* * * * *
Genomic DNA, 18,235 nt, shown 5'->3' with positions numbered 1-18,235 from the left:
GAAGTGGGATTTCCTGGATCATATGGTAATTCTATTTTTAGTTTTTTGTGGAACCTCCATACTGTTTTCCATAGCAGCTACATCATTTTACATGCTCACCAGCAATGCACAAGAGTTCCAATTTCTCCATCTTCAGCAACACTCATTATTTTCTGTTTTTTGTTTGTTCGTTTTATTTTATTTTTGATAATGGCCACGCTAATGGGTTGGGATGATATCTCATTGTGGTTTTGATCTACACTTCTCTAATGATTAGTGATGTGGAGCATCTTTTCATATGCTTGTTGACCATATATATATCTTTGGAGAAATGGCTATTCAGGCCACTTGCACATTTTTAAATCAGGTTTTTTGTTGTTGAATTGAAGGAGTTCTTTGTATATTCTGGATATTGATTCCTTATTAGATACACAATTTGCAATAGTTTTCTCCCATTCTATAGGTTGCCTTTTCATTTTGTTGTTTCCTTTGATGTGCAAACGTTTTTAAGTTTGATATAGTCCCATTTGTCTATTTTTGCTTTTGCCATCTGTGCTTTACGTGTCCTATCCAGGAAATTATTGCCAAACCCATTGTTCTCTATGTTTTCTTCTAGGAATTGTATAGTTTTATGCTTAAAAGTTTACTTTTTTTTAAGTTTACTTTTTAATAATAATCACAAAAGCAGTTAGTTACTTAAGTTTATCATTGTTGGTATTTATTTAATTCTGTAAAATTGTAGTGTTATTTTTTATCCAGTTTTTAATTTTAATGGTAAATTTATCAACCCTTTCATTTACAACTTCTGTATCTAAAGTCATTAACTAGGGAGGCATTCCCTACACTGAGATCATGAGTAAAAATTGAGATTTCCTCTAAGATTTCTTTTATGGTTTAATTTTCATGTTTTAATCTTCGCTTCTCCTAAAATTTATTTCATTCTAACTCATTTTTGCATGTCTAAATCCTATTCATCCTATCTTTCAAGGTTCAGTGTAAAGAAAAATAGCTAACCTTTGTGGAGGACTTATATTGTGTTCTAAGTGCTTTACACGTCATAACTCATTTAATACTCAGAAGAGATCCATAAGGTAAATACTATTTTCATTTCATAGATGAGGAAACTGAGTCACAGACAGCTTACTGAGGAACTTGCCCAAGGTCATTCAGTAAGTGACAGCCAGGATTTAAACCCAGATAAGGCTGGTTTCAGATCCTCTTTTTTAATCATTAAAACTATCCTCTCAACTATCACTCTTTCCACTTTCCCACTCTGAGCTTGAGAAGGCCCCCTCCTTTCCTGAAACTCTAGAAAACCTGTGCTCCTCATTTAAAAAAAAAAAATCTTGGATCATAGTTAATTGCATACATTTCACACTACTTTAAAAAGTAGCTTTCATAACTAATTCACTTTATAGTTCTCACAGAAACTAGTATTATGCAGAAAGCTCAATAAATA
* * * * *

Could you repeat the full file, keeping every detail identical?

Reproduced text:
Genomic DNA, 18,235 nt, shown 5'->3' with positions numbered 1-18,235 from the left:
GAAGTGGGATTTCCTGGATCATATGGTAATTCTATTTTTAGTTTTTTGTGGAACCTCCATACTGTTTTCCATAGCAGCTACATCATTTTACATGCTCACCAGCAATGCACAAGAGTTCCAATTTCTCCATCTTCAGCAACACTCATTATTTTCTGTTTTTTGTTTGTTCGTTTTATTTTATTTTTGATAATGGCCACGCTAATGGGTTGGGATGATATCTCATTGTGGTTTTGATCTACACTTCTCTAATGATTAGTGATGTGGAGCATCTTTTCATATGCTTGTTGACCATATATATATCTTTGGAGAAATGGCTATTCAGGCCACTTGCACATTTTTAAATCAGGTTTTTTGTTGTTGAATTGAAGGAGTTCTTTGTATATTCTGGATATTGATTCCTTATTAGATACACAATTTGCAATAGTTTTCTCCCATTCTATAGGTTGCCTTTTCATTTTGTTGTTTCCTTTGATGTGCAAACGTTTTTAAGTTTGATATAGTCCCATTTGTCTATTTTTGCTTTTGCCATCTGTGCTTTACGTGTCCTATCCAGGAAATTATTGCCAAACCCATTGTTCTCTATGTTTTCTTCTAGGAATTGTATAGTTTTATGCTTAAAAGTTTACTTTTTTTTAAGTTTACTTTTTAATAATAATCACAAAAGCAGTTAGTTACTTAAGTTTATCATTGTTGGTATTTATTTAATTCTGTAAAATTGTAGTGTTATTTTTTATCCAGTTTTTAATTTTAATGGTAAATTTATCAACCCTTTCATTTACAACTTCTGTATCTAAAGTCATTAACTAGGGAGGCATTCCCTACACTGAGATCATGAGTAAAAATTGAGATTTCCTCTAAGATTTCTTTTATGGTTTAATTTTCATGTTTTAATCTTCGCTTCTCCTAAAATTTATTTCATTCTAACTCATTTTTGCATGTCTAAATCCTATTCATCCTATCTTTCAAGGTTCAGTGTAAAGAAAAATAGCTAACCTTTGTGGAGGACTTATATTGTGTTCTAAGTGCTTTACACGTCATAACTCATTTAATACTCAGAAGAGATCCATAAGGTAAATACTATTTTCATTTCATAGATGAGGAAACTGAGTCACAGACAGCTTACTGAGGAACTTGCCCAAGGTCATTCAGTAAGTGACAGCCAGGATTTAAACCCAGATAAGGCTGGTTTCAGATCCTCTTTTTTAATCATTAAAACTATCCTCTCAACTATCACTCTTTCCACTTTCCCACTCTGAGCTTGAGAAGGCCCCCTCCTTTCCTGAAACTCTAGAAAACCTGTGCTCCTCATTTAAAAAAAAAAAATCTTGGATCATAGTTAATTGCATACATTTCACACTACTTTAAAAAGTAGCTTTCATAACTAATTCACTTTATAGTTCTCACAGAAACTAGTATTATGCAGAAAGCTCAATAAATA